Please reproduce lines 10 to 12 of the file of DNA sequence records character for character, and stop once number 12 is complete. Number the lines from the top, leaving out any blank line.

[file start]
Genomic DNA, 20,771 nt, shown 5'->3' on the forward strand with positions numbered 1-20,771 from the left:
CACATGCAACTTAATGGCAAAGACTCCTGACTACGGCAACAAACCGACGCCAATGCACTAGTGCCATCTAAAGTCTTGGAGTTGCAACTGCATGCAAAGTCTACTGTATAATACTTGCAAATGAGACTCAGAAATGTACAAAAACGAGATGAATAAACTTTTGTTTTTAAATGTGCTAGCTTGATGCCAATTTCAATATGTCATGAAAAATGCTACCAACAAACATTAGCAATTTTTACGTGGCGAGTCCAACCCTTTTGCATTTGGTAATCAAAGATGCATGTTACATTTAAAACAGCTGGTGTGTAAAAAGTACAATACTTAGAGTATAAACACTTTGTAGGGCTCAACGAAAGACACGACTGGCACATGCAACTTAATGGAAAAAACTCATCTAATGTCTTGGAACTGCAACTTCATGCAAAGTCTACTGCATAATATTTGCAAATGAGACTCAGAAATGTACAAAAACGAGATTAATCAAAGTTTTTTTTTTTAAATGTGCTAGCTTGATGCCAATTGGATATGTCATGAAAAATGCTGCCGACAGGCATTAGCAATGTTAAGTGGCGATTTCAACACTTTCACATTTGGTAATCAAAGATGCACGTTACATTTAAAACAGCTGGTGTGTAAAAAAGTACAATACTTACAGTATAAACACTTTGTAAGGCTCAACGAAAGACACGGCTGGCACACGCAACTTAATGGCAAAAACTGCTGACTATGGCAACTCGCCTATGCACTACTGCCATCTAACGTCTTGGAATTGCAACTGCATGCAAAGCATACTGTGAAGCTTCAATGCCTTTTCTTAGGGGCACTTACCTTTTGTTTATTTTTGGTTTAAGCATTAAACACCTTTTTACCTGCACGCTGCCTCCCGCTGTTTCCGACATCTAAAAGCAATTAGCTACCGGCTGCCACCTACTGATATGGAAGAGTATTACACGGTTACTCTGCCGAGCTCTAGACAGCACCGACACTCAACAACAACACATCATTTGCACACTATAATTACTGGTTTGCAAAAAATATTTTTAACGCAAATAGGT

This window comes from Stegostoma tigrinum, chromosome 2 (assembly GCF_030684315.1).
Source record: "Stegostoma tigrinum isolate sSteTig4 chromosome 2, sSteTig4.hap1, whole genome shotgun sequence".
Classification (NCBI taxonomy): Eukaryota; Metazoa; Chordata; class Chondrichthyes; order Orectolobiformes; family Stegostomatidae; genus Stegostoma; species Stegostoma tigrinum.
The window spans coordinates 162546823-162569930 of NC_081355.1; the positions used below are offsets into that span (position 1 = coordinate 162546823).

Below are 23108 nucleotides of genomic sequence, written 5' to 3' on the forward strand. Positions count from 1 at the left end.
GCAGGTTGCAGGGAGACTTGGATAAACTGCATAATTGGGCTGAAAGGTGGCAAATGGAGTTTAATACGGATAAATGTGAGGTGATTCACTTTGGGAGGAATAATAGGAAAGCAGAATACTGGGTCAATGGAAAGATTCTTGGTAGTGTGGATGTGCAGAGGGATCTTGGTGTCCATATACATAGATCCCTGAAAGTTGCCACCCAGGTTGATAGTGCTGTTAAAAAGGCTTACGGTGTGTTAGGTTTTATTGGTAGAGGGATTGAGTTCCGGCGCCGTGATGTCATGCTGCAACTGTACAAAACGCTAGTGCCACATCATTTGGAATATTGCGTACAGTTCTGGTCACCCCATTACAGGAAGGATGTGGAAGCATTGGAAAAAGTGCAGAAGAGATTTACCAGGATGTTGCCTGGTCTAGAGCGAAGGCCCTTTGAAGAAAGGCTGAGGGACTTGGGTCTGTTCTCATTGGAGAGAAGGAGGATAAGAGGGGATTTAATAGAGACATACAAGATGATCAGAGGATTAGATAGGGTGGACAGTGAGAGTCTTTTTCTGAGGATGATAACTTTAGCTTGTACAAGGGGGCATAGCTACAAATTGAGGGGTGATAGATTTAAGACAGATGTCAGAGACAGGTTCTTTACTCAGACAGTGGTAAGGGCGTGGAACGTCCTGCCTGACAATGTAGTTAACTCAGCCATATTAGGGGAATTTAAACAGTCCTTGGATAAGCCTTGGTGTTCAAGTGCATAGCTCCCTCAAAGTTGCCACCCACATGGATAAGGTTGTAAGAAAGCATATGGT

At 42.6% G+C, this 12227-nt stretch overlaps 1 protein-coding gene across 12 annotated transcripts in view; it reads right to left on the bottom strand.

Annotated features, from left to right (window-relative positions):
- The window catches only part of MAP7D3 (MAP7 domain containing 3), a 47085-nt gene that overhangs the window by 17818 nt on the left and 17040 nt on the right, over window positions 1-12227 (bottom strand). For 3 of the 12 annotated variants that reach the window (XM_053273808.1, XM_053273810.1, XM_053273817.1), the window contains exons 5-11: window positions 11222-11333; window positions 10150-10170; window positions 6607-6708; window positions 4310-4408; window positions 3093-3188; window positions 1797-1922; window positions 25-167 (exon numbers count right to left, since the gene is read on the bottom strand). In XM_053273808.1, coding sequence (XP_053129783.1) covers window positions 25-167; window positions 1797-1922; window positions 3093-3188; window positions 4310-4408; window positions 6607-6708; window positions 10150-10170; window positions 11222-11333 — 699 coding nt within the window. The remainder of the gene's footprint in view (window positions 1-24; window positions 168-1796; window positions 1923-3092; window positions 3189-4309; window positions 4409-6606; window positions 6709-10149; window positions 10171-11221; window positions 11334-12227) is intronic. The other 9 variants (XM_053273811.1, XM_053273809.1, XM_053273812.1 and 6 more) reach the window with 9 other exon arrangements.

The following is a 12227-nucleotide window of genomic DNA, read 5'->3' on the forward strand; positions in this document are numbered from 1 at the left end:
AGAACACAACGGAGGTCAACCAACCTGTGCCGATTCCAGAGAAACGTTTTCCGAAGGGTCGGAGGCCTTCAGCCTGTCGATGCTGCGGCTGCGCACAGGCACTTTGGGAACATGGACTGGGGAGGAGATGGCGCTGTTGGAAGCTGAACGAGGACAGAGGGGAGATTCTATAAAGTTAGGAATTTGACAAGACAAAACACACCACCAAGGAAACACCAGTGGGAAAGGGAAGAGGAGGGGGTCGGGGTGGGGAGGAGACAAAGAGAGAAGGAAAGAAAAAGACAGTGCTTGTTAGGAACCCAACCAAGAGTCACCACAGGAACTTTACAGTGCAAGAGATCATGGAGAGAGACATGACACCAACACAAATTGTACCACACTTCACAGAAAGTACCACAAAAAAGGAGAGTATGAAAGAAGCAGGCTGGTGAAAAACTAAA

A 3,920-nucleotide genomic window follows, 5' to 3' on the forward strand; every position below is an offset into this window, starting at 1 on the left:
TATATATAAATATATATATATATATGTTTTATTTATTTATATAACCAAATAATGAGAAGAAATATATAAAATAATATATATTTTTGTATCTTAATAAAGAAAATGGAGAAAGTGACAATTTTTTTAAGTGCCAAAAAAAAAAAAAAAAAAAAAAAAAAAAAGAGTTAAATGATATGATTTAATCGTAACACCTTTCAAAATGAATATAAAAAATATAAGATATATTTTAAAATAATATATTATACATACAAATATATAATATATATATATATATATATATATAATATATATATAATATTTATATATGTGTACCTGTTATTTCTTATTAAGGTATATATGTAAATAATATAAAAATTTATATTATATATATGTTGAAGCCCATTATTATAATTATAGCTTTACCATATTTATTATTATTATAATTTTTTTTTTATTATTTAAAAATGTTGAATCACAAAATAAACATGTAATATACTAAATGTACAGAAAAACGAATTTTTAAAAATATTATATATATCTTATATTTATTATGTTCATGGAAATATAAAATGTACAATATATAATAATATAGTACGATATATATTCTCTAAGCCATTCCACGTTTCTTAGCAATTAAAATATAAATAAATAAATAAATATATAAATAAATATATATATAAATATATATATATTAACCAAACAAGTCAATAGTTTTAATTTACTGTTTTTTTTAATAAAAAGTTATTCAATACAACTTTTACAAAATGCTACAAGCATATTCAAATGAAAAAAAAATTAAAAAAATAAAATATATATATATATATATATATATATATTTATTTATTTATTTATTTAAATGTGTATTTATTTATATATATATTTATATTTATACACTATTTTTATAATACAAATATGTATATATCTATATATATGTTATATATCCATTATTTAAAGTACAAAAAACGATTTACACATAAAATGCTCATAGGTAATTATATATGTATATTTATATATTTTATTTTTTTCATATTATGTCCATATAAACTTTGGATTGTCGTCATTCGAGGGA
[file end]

Annotated features, from left to right (window-relative positions):
- The window catches only part of MAP7D3 (MAP7 domain containing 3), a 47085-nt gene that overhangs the window by 17818 nt on the left and 17040 nt on the right, over window positions 1-12227 (bottom strand). For 3 of the 12 annotated variants that reach the window (XM_053273808.1, XM_053273810.1, XM_053273817.1), the window contains exons 5-11: window positions 11222-11333; window positions 10150-10170; window positions 6607-6708; window positions 4310-4408; window positions 3093-3188; window positions 1797-1922; window positions 25-167 (exon numbers count right to left, since the gene is read on the bottom strand). In XM_053273808.1, coding sequence (XP_053129783.1) covers window positions 25-167; window positions 1797-1922; window positions 3093-3188; window positions 4310-4408; window positions 6607-6708; window positions 10150-10170; window positions 11222-11333 — 699 coding nt within the window. The remainder of the gene's footprint in view (window positions 1-24; window positions 168-1796; window positions 1923-3092; window positions 3189-4309; window positions 4409-6606; window positions 6709-10149; window positions 10171-11221; window positions 11334-12227) is intronic. The other 9 variants (XM_053273811.1, XM_053273809.1, XM_053273812.1 and 6 more) reach the window with 9 other exon arrangements.

The following is a 12227-nucleotide window of genomic DNA, read 5'->3' on the forward strand; positions in this document are numbered from 1 at the left end: